Kevin had to have everything just so. Just so.
There had been too much to organize outside. Overwhelming. Not everyone wanted to be here, but the measured routine suited Kevin fine. He felt calm here. Peaceful.
He got to arrange his room exactly the way he wanted. Recited Civil War dates and train schedules as he separated and categorized craft supplies. Hummed. Pipe cleaners formed the borders between fields of sequins and rows of beads and buttons, ordered in a hierarchy of color. He refused to touch the margarine tub of googly eyes.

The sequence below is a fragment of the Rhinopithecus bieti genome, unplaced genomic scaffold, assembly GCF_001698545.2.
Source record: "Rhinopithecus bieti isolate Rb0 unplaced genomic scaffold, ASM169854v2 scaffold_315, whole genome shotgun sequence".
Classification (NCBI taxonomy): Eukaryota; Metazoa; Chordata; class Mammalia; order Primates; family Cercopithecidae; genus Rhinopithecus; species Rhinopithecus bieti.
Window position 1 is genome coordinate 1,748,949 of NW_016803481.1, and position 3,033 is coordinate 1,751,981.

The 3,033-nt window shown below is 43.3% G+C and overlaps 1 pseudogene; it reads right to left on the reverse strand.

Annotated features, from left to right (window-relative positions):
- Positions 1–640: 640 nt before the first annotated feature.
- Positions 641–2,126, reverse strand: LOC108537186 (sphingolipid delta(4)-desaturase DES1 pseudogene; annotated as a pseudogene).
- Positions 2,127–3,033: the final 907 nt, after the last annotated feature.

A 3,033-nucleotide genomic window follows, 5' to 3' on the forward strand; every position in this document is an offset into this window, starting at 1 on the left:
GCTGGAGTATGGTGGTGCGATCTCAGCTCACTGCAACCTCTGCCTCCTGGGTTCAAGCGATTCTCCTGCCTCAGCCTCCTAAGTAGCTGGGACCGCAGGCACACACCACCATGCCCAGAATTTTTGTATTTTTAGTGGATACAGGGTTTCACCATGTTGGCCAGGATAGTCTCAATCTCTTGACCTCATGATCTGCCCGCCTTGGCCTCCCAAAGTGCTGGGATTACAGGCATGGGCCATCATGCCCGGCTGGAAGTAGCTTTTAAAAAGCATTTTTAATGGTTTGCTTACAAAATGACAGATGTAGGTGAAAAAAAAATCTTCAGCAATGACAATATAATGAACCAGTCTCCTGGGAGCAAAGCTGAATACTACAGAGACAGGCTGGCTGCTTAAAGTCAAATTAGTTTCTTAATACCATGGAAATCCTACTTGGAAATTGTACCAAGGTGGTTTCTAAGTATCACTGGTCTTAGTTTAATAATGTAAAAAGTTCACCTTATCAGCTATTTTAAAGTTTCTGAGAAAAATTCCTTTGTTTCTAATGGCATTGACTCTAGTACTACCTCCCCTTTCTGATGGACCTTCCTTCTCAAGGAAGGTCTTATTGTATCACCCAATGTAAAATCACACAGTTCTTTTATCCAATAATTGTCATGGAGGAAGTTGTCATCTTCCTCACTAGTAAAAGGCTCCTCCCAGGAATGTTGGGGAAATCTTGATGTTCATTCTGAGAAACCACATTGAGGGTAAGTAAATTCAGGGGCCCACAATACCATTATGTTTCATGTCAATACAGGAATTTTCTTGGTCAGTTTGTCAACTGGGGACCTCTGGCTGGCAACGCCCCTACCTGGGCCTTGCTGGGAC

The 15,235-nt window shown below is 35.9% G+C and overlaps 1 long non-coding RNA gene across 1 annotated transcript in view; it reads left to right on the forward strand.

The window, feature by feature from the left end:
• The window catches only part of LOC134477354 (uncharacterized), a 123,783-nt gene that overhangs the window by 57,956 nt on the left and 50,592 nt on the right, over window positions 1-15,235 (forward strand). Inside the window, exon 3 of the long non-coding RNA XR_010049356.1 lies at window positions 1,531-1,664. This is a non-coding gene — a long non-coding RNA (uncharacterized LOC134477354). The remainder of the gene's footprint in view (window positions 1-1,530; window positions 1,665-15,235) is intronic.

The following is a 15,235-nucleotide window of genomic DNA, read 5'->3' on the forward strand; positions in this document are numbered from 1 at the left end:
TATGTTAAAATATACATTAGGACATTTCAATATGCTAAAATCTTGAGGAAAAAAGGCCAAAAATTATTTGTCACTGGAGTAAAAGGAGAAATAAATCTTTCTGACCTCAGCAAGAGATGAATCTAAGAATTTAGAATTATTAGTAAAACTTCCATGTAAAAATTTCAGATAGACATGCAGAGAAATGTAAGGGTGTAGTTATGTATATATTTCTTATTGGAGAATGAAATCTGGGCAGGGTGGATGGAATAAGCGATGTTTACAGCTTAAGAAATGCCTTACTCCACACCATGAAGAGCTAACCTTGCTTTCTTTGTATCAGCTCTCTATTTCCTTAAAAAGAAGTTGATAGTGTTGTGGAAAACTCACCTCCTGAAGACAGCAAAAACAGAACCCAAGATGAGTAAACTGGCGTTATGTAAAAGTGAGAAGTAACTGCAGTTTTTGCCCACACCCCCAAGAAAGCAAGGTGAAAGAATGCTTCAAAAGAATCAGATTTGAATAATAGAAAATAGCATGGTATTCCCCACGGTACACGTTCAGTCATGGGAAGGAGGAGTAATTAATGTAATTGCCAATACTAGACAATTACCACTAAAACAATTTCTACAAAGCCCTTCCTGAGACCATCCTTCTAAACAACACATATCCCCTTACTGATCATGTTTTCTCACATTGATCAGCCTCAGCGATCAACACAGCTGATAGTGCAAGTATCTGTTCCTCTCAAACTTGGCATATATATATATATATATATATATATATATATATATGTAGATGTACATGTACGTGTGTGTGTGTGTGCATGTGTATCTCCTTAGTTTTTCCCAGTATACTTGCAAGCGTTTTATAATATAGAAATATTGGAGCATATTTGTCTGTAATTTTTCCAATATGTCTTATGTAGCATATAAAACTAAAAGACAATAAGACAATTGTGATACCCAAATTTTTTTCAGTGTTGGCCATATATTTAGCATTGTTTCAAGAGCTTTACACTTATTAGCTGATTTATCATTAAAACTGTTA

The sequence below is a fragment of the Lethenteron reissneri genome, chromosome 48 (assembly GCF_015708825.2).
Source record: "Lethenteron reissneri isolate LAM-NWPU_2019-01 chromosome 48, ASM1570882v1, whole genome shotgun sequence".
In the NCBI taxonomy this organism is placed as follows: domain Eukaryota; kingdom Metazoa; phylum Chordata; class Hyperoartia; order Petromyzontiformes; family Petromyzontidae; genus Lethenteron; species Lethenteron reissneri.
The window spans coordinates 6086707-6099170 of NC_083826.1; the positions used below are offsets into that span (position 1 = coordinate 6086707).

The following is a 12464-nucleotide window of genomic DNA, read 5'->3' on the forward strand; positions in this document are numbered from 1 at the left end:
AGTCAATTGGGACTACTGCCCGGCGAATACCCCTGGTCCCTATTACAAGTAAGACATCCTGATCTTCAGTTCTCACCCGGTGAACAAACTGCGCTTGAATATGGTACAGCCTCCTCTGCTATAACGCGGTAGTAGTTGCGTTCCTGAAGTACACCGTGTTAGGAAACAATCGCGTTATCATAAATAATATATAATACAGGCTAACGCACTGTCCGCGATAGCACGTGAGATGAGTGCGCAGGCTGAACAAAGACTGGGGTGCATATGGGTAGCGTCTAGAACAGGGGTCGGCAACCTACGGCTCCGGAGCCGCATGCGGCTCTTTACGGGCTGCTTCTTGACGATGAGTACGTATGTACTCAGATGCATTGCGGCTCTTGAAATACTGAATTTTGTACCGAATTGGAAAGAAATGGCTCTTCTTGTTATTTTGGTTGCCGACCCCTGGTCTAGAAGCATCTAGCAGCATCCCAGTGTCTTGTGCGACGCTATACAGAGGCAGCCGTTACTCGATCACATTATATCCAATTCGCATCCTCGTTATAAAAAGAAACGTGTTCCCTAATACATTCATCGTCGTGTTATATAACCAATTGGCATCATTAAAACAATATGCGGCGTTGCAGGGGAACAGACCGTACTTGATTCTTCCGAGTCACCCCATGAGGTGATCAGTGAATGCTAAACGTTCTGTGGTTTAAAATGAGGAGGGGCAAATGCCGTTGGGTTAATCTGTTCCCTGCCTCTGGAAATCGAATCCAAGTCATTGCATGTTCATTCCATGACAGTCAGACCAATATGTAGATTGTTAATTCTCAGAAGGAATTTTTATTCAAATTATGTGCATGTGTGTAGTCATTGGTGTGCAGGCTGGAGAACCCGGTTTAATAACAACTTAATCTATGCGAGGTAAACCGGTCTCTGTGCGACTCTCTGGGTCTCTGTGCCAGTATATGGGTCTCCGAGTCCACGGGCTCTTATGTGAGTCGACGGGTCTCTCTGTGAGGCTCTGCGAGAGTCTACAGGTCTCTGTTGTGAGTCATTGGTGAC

After lunch one day, Kevin’s neighbor came in, shoving, crying, and leaned on the table. Laid his palms flat and slid forward.
“No! Stop!” Kevin shouted. “You’re pushing my buttons!”
He watched, helpless, as his carefully arranged stacks and piles inched closer to the edge of the table, inched closer, and then, and then, and then dropped to the linoleum below in a terrible rain of plastic. Red mixed with blue mixed with black mixed with silver, and Kevin’s world went dark.